What is SVM? SVM is an acronym for “Spacemesh Virtual Machine.”
Under the hood, it is based on wasmer WebAssembly runtime technology. This article assumes basic knowledge about what WebAssembly is, and related concepts like: host, module, import object, instance.
If you’re not familiar with these, I highly recommend reading some of the links under WebAssembly Articles at the end of this post.
SVM is designed for running smart contracts under any spacemesh full-node. There is a lot of excitement and anticipation around using WebAssembly outside of the browser, and blockchain-related projects are a popular use-case.
Running smart contracts transactions must produce the same output given the same starting point across each network node. It should run deterministically regardless of the operating system and hardware used.
Using WebAssembly for smart contracts is a good way to meet these fundamental requirements (i.e portability and determinism) because WebAssembly’s instructional abstractions are pretty low-level, while still remaining operating system and hardware agnostic. Another key selling point is that WebAssembly programs can call the host (a.k.a VM/runtime) for invoking functions (see: WebAssembly Imports at the end of the article).
Security is critical for running a smart contract under a full-node. WebAssembly programs run within a sandbox environment by design. This is another big point in favor of using WebAssembly.
SVM is essentially taking wasmer which is a general-purpose WebAssembly runtime, then extending and tailoring it to suit Spacemesh’s needs.
In point of fact, SVM could be leveraged by other blockchain projects that would like to have WebAssembly-based smart-contracts.
It is a standalone project, and like every line of Spacemesh code is 100% open-source: https://github.com/spacemeshos/svm
Now that we are all aligned with what SVM is trying to accomplish, let’s talk about its components.
Each smart-contract has its own internal persistent storage. Without having disk persistence, we would not be able to run stateful programs. This would leave us with a feeble and trivial smart contracts solution.
Since we’re in the blockchain world, we need to be able to sync starting from a given snapshot point in time. Hence the contract storage is also snapshot-oriented. It means that operations performed on them will need an explicit context. We call that context/snapshot the contract state.
The contract state is derived from its underlying data, deterministically of course… more on this later.
The contract storage abstractions can be viewed hierarchically, with key-value being the most low-level abstraction and page slice cache the most high-level abstraction.
Let’s dig a bit deeper…
A key-value store maps between a slice of bytes denoting the key to another slice of bytes, representing the value. A key-value store is stateless. It isn’t aware of any contract state.
Currently, SVM has key-value interfaces for in-memory (useful for tests), leveldb and rocksdb.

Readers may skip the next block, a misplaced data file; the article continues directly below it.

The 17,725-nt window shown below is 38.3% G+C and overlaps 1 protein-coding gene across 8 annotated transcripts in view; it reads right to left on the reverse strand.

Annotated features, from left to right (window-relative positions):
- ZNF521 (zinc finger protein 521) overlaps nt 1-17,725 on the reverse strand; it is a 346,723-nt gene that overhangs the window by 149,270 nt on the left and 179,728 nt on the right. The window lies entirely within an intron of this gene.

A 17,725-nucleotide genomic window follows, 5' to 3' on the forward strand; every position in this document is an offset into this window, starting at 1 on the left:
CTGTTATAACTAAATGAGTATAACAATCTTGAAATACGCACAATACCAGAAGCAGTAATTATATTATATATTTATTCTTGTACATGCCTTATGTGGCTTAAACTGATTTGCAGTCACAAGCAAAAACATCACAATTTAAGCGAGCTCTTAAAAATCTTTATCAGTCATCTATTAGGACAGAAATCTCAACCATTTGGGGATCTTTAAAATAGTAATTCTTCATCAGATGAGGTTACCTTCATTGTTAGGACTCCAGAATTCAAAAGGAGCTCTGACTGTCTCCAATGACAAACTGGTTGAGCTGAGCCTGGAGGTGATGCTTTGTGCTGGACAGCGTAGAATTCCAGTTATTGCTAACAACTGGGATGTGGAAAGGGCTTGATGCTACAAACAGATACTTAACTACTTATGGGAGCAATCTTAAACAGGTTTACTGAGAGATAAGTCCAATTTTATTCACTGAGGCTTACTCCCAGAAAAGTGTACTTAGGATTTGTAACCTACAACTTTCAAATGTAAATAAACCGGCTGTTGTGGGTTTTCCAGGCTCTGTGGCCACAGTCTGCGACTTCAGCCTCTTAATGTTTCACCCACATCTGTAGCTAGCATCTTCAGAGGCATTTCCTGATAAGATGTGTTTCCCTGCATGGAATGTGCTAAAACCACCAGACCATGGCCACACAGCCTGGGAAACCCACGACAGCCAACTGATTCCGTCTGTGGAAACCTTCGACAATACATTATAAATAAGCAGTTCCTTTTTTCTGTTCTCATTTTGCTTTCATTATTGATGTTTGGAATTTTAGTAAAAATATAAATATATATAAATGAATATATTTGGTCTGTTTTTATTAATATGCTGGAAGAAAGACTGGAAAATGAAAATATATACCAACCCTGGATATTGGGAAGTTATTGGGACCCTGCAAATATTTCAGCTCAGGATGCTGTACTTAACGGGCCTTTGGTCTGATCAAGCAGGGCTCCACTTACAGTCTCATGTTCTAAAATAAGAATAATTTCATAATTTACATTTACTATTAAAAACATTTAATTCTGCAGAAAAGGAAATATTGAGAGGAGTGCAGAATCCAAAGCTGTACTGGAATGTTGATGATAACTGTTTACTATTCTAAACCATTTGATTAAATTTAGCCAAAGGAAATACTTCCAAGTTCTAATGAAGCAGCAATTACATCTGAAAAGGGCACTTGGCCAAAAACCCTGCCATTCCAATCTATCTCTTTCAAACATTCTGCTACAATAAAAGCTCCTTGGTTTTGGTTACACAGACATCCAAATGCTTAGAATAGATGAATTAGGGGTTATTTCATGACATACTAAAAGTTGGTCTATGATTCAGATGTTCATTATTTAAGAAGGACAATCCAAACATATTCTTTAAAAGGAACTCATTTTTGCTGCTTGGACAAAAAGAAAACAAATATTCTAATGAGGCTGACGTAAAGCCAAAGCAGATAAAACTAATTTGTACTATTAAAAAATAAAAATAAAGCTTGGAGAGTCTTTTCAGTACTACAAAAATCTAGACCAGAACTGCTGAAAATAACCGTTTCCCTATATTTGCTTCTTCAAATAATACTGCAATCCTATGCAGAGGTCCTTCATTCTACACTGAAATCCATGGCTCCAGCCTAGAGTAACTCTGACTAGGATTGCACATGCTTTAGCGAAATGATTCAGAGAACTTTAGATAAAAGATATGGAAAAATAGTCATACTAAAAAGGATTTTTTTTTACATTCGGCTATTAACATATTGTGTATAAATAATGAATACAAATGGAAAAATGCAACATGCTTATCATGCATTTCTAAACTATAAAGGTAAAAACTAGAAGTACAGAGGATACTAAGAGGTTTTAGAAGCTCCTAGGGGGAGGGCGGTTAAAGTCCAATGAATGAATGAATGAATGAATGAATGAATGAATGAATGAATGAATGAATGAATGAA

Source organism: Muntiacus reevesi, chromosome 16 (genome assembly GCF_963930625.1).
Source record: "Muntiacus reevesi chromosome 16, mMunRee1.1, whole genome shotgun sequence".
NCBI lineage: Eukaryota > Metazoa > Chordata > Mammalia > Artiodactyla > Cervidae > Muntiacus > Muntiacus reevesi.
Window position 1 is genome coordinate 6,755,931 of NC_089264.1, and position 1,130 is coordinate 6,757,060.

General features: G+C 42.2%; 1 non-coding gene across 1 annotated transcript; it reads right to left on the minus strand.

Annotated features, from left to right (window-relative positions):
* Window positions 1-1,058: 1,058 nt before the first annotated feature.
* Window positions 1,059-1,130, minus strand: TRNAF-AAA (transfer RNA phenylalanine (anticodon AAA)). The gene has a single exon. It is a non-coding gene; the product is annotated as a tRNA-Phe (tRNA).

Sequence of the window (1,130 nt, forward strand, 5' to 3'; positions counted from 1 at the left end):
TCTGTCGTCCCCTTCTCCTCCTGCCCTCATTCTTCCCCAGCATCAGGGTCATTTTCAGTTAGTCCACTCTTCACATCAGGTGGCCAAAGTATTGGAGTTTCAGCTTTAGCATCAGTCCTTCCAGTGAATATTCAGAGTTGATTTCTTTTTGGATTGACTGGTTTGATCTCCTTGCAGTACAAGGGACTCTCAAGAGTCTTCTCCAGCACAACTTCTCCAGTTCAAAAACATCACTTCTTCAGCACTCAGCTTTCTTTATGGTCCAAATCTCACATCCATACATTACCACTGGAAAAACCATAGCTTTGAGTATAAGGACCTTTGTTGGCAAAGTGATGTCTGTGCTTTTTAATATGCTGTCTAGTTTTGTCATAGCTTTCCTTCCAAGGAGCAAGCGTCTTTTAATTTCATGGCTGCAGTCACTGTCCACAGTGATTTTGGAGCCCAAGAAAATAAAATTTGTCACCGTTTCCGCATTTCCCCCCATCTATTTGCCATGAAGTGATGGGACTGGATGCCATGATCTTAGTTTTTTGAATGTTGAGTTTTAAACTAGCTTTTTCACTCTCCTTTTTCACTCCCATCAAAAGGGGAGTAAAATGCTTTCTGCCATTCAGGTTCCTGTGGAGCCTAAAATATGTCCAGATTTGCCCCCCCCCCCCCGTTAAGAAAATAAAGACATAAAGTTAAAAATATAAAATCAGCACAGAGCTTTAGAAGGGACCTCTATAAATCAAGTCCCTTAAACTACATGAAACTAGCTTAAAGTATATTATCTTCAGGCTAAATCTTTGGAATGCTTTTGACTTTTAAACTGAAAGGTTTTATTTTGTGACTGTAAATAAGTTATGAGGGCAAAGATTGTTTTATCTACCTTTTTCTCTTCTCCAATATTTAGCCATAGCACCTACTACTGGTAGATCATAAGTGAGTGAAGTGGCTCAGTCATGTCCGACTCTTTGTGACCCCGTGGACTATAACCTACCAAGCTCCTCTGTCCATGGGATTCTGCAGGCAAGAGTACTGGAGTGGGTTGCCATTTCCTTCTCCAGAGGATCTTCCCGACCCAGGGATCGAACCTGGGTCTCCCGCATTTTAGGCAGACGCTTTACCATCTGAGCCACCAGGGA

The key-value store serves as a companion for other contract storage components.
In any standard strongly-typed programming language, the global variables are known ahead of runtime, during compile-time. This means that no new global variables can be added at runtime. The global variables are present throughout the lifetime of the program. (Maybe there are workarounds in some languages, but let’s just accept that the premise is sound for argument’s sake.)
Similarly, in SVM, we assume that each smart-contract program is aware, during its compile-time, of its storage needs. One program may require 5 variables of 32 bits each (20 bytes in total), while another program may use 2 booleans (1 byte each) and 4 integers of 64 bits resulting in 2 + 4 * 8 = 34 bytes.
Now, from the pages storage point of view, there are neither variables nor slices of bytes. From the pages storage point of view, there are only pages. Each page is a constant size (SVM is currently configured for a page size of 4096 bytes).
If, for example, our page size is defined as 10 bytes, then a program demanding 20 bytes for its variables will consume 2 pages. A program asking 32 bytes for its variables will use 4 pages. The last page will contain 2 used bytes, and 8 unused zeroed bytes.
Within a smart-contracts program, each page is assigned a numeric index. The page index is a sequential integer, local to the program, starting at 0. The first page of any program will have page index #0, the 2nd page will have page index #1 and so on.
The reason for that rough division it that we want to minimize disk access. Two adjacent program variables under the same page will trigger a “loading only” one page read operation.
Each program page has an associated hash, called the page hash. The page hash is derived from the contract account address, its page index, and raw content.
The page cache is a caching layer on top of pages storage. If during a program run we ask to load a page more than once, then only the first time will result in a disk hit (i.e. the Operating System will read the system-call, because as the Operating System has its own page cache, it will not physically hit the disk).
Once a running program issues a write-operation, we will mark the page as dirty. Committing the dirty pages via the page cache takes place only after the smart contract has finished its run. If the smart contract fails, we discard the dirty pages. The page cache interface isn’t able to access the smart-contracts code
The smart-contract only talks directly to the page slice cache, which we’ll explain next.
Page Slice Cache
The page slice cache is the top-level abstraction in the hierarchy. SVM smart-contracts talk directly only to the page slice cache ( page slice for short). We’ll refer often to both page slice and contract storage interchangeably.